Prehistoric pursuit: 'Tagging' and tracking Seychelles' elusive giant bronze gecko
(Seychelles News Agency) - All reptiles have a somewhat prehistoric air about them, but this elusive creature looks like something right out of the age of dinosaurs.
An academic study of Seychelles' giant bronze gecko has afforded conservationists a greater understanding of this species with leathery, wrinkly skin. Endemic to the Seychelles' island of Praslin’s endangered coco-de-mer palm forests, the vulnerable giant bronze gecko seems more like a close relative of the Komodo dragon from the Galapagos Islands than a gecko.
The aptly-named Chris Tagg -- a British student from the University of Bournemouth -- has completed his MSc dissertation on the giant bronze gecko (Ailuronyx trachygaster) in the UNESCO World Heritage Site of the Vallée de Mai, on the Seychelles’ archipelago’s second-largest island of Praslin.
In just a few months of fieldwork this year, Tagg tracked, caught a total of 666 geckos and -- yes -- tagged a 214 of them in the Vallée de Mai.
Tagg previously completed a BSc in ecology and wildlife conservation, but speaking to SNA in an email interview said his main interest was in studying herpetological (reptiles and amphibians) species and birds.
“The giant bronze gecko is a highly interesting species to study and I was very fortunate to be offered an opportunity to do so,” he told SNA.
Giant bronze geckos were caught and sampled for the first time only in 2011. The reptile is known to prefer to stay high above the ground, while its sandy-bronze colouration acts as a camouflage against the stems and branches of the coco-de-mer palm -- its preferred tree.
To carry out his research, Tagg had a small team of helpers on hand from the Seychelles Islands Foundation, which manages the two UNESCO World Heritage Sites of the Vallée de Mai and the world-famous Aldabra Atoll.
Captured geckos were measured, their genders identified, and a DNA sample taken by the research team. Additionally, they were also tagged with subcutaneous Passive Integrated Transponders (PIT) tags which identifies individuals with a unique ‘barcode’ that can be read with a scanner when recaptured. A number of adult geckos were also fitted with radio transmitters, attached by a small ‘backpack’ that holds the transmitter snugly on the gecko’s back.
|Chris Tagg in his element, working with the geckos in the Vallée de Mai. (SIF) Photo License: All Rights Reserved.|
Tagg and his team then tracked the grinning geckos several times a day, five days a week in between the endemic coco-de-mer palms - all with the intention of finding out more about how far the giant geckos roam in the Vallée de Mai.
“The radio backpacks were the main method of tracking them and seeing how far they roam,” said Tagg. “This was challenging. The large palm leaves of the coco de mer bounce the radio signal all over the place which is further exacerbated if you happen to be on or near a slope! It was like working in a hall of mirrors. It was possible but it took a lot of patience and effort!”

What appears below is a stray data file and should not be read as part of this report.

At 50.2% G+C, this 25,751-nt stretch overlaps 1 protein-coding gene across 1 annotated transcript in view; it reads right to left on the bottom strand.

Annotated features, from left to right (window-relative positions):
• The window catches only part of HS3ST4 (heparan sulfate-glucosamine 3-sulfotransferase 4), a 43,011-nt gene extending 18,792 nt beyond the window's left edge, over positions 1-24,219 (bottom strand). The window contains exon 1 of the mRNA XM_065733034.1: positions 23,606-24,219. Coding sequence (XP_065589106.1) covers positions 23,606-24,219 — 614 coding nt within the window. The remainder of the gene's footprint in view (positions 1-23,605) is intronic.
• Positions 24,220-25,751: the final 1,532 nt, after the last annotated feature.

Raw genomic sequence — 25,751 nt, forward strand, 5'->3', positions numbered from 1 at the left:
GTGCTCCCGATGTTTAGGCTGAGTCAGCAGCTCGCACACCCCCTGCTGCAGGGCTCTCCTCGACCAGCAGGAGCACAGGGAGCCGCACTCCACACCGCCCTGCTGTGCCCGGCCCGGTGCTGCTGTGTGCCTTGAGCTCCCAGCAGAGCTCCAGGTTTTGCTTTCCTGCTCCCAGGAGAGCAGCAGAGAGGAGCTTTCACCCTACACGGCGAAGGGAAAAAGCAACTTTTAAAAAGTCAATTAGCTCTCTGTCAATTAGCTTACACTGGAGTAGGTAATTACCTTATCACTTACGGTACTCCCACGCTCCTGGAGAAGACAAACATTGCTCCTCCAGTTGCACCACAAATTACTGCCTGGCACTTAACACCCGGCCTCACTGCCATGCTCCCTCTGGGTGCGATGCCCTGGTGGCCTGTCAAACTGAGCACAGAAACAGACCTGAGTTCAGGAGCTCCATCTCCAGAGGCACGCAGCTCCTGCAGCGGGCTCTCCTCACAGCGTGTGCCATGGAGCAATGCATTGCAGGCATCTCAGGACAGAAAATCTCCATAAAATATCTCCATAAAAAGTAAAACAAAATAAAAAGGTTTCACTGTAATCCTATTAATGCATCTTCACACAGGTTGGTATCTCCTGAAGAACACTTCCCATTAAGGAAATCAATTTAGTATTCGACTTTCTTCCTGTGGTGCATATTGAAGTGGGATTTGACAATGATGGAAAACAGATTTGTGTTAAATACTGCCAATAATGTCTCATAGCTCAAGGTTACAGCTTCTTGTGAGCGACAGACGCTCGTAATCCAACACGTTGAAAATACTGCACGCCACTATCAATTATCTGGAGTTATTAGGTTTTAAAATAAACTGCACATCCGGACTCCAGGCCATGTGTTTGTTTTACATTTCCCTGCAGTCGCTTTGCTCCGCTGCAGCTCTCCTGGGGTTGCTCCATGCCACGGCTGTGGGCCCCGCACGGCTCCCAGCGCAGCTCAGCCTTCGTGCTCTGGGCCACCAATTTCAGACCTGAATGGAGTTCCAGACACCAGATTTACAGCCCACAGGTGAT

The main aim of this project, explained Tagg, was to assess the population size of the geckos within the Vallée de Mai and the home range size of individual adult geckos. As a result of his research, Tagg has estimated the total population within the Vallée de Mai to be somewhere between 1,594 and 2,364 giant bronze geckos, but says this figure will still need to be fine-tuned.
“Home range size appears to vary widely between individuals from less than 300 square metres to more than 1,500 square metres. There was also a large amount of home range overlap between individuals suggesting multiple geckos live and feed in the same areas,” said Tagg.
The radio-tracking data showed that home range size of the geckos varied between individuals but male and female home range size was similar, unlike in other gecko species where males normally have much larger home ranges.
“A rough estimate in 2004 put the total giant bronze gecko population at 4,846, but it seems likely that the overall population is lower given our recent population estimate undertaken in the Vallée de Mai, which offers the best habitat for the geckos.”
Tagg believes that aside of Vallée de Mai, the geckos can also be found in privately-owned coco-de-mer palm forests of Fond Ferdinand and Fond Peper – on Praslin Island.
“The habitat quality is not as good in these areas so it is likely there are fewer geckos present in these areas,” he explained.
At the end of his research the British student recounted that he has encountered several surprises in coming to Seychelles, although the most unexpected aspect was the subject of his studies – the geckos themselves.
“They were full of surprises ranging from the way they interacted with each other to getting a close look at their perpetual grin! They are a truly unique and special species and deserve all the support and protection they can get.”